woensdag 16 april 2014

Listening to the sound of satellites

Last week, components of the TUDelft satellite tracking station were delivered. This includes a radio, amplifiers, Software Defined Radio (SDR), a GPS-based clock and other cool electronics. We are now planning the integration of all the components in the existing ground station, which is used for the data downlink and command uplink of the Delfi-C3 and Delfi-n3Xt (both student designed and built satellites currently orbiting Earth). But how does this tracking (you speak of) works?

It starts with capturing and recording the communications signal of the satellite, which is transmitted continuously (if the Sun shines on the solar cells to produce energy). This is where all the fancy and complicated electronics play a role. (However, I am not an expert in this, so I will only explain the physics behind it). The high frequency (145.870 MHz) electromagnetic signal is down-converted to a signal that can be made digital, such that a computer can process it. First we put the signal through a Fourier Analyses to see its frequency spectrum (The pictures I showed many times on this blog):

So, here we see a part (zoom in) of the frequency spectrum of the recorded signal. The colors represent the amount of energy (sort of) of the signal at a particular frequency (x-axis) at a certain time (seconds after start of recording). What you can see is the characteristic Doppler-curve or S-curve. Due to the Doppler effect (just like sound of a passing ambulance), the recorded frequency of the signal is received higher than transmitted by the satellite when the satellite is flying towards you. The opposite happens when the satellite is flying away from you. The received frequency of the satellite is smaller than is transmitted by the satellite. So if the satellite was not moving with respect to you, you would see vertical straight lines in the figure above. 

Now comes the beauty of the physics! When we measure this frequency change, we can get information about the velocity of the satellite and its trajectory. Maybe you know it from your high-school physics book:


The difference in observed frequency (f) with respect to the transmitted frequency (f0) is the transmitted frequency multiplied with the ratio of the relative velocity (v) and the speed of the signal (c, which is the speed of light). The relative velocity is the change in distance in time between the transmitter and the receiver. In our case is the satellite transmitting and we are receiving. So in theory by measuring the received frequency and knowing the transmitted frequency (which we not exactly know) we can deduce the relative velocity of the satellite with respect to the ground station. We like to call this observable the range-rate.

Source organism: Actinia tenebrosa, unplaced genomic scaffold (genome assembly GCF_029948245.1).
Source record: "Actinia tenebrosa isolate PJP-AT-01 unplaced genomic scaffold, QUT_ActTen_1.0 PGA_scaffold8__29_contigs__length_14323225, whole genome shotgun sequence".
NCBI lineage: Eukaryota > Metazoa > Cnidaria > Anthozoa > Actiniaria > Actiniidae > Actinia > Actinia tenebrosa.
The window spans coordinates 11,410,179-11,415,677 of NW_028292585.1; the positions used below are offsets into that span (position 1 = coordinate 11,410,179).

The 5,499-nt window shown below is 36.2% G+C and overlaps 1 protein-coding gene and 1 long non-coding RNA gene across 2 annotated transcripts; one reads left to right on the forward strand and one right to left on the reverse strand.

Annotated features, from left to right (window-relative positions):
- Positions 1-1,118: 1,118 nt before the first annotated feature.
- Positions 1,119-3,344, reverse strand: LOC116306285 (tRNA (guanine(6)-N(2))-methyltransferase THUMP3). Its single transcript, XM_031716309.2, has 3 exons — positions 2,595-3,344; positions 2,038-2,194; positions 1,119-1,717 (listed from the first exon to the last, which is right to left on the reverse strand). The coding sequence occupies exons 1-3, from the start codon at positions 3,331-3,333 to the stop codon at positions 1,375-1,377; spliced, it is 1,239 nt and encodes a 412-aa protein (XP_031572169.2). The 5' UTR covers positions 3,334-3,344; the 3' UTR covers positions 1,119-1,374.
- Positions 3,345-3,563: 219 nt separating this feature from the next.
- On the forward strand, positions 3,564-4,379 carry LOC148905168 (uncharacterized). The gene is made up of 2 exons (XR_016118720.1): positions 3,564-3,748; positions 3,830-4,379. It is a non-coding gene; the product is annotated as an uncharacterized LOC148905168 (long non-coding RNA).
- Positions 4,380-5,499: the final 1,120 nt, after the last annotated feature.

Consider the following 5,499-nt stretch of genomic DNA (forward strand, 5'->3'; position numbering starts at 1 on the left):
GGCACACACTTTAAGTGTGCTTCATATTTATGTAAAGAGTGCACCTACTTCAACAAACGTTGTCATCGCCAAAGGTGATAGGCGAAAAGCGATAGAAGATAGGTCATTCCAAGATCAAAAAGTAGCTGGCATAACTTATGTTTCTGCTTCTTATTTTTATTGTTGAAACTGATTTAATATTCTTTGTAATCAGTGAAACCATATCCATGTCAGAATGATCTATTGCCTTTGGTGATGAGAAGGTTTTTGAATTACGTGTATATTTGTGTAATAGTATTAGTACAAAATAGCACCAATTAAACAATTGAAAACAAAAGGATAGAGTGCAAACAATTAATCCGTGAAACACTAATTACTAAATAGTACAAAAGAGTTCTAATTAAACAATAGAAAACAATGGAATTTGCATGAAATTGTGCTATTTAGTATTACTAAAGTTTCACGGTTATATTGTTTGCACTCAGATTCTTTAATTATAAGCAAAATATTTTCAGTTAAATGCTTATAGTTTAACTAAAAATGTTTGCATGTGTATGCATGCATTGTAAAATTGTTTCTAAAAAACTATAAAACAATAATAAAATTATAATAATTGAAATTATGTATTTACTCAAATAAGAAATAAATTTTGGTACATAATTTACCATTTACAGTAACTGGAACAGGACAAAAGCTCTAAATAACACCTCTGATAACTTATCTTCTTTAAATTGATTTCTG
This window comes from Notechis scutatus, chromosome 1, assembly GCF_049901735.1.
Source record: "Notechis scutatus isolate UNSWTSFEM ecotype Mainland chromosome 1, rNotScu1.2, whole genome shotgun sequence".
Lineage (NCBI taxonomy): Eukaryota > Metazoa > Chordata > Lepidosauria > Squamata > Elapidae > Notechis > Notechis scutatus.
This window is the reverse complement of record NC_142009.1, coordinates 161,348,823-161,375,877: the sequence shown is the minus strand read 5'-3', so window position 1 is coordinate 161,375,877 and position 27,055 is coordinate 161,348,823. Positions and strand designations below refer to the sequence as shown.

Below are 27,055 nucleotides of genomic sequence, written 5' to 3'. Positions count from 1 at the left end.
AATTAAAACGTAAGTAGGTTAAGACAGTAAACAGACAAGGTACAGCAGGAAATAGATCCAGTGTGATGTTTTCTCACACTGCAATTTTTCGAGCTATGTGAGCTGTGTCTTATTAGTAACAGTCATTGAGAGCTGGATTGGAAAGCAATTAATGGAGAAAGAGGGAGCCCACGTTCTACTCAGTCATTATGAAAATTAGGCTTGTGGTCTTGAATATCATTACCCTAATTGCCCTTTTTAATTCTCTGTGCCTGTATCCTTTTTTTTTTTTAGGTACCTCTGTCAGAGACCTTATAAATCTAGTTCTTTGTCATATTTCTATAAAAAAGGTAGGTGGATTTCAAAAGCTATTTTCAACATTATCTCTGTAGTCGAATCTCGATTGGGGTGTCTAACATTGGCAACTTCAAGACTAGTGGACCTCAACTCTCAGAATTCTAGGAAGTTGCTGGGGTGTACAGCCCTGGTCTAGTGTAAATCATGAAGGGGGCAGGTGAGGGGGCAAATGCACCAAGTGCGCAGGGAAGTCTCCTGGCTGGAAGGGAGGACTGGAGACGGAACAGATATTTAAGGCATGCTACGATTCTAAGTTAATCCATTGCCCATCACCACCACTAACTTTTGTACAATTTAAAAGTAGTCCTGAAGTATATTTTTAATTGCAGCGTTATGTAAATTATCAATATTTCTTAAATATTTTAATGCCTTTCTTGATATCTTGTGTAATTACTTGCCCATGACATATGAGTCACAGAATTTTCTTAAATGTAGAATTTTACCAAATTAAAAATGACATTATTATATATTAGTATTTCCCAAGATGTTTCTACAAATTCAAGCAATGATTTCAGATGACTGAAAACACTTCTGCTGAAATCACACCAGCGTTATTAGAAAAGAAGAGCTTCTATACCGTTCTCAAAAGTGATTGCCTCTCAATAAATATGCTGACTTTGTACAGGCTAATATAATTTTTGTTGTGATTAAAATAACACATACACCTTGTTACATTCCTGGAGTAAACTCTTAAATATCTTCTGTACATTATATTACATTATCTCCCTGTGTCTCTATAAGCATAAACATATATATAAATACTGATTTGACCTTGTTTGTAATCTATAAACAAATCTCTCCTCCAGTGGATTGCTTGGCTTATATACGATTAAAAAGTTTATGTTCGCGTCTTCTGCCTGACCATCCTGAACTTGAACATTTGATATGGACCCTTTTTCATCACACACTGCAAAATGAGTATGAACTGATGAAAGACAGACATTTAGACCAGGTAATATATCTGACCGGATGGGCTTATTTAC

Some of my students did this exercise using the signal of the Delfi-C3 that we recorded. With some assumptions on the transmitted frequency and neglecting atmospheric refraction, the following range-rate profile of the pass was obtained:


They used two different assumptions for the transmitted frequency (blue and red), but that is not what I want to show you. Look at the y-axis, the relative velocity is plus/minus 6 km/s. So at the beginning of the pass the satellite is flying with 6 km/s towards the ground station (lets assume the ground station is not moving). Then at around 460 seconds after the start of the recording the relative velocity between the satellite and the station is 0 m/s. This is exactly the Time when the satellite is at Closest Approach (TCA) or just above you. From then on the satellite will fly away from you. This change in relative velocity is not because the satellite slows down, stops, and speeds up. No, the velocity of the satellite is constant (well almost, but lets not go into the details). 

The change in relative velocity is because the satellite's location also changes. The following cartoon illustrates this.
What we measure is a component of the velocity of the satellite, the component towards us. At the horizon (when we start hearing the satellite), this component is largest due to the geometry of the setup. During the first part of the flight of the satellite this component becomes less (not well drawn in my cartoon, I am sorry for this), because the angle between the velocity direction  and the relative velocity component decreases. Just overhead, this angle is 0 degrees, which means that the velocity component in the direction of the satellite is zero. Also at this moment you are receiving the transmitted frequency of the satellite. The signal experiences no Doppler shift (This was assumption one of the students (blue)). However after this point, the relative velocity increases again, resulting in a change of received frequency. 

So by listening to the sound of satellites, you can predict its orbit and velocity. But how you transform range-rate observations into orbit determinations is a science in it self. I will need more than a few blogs to teach you this.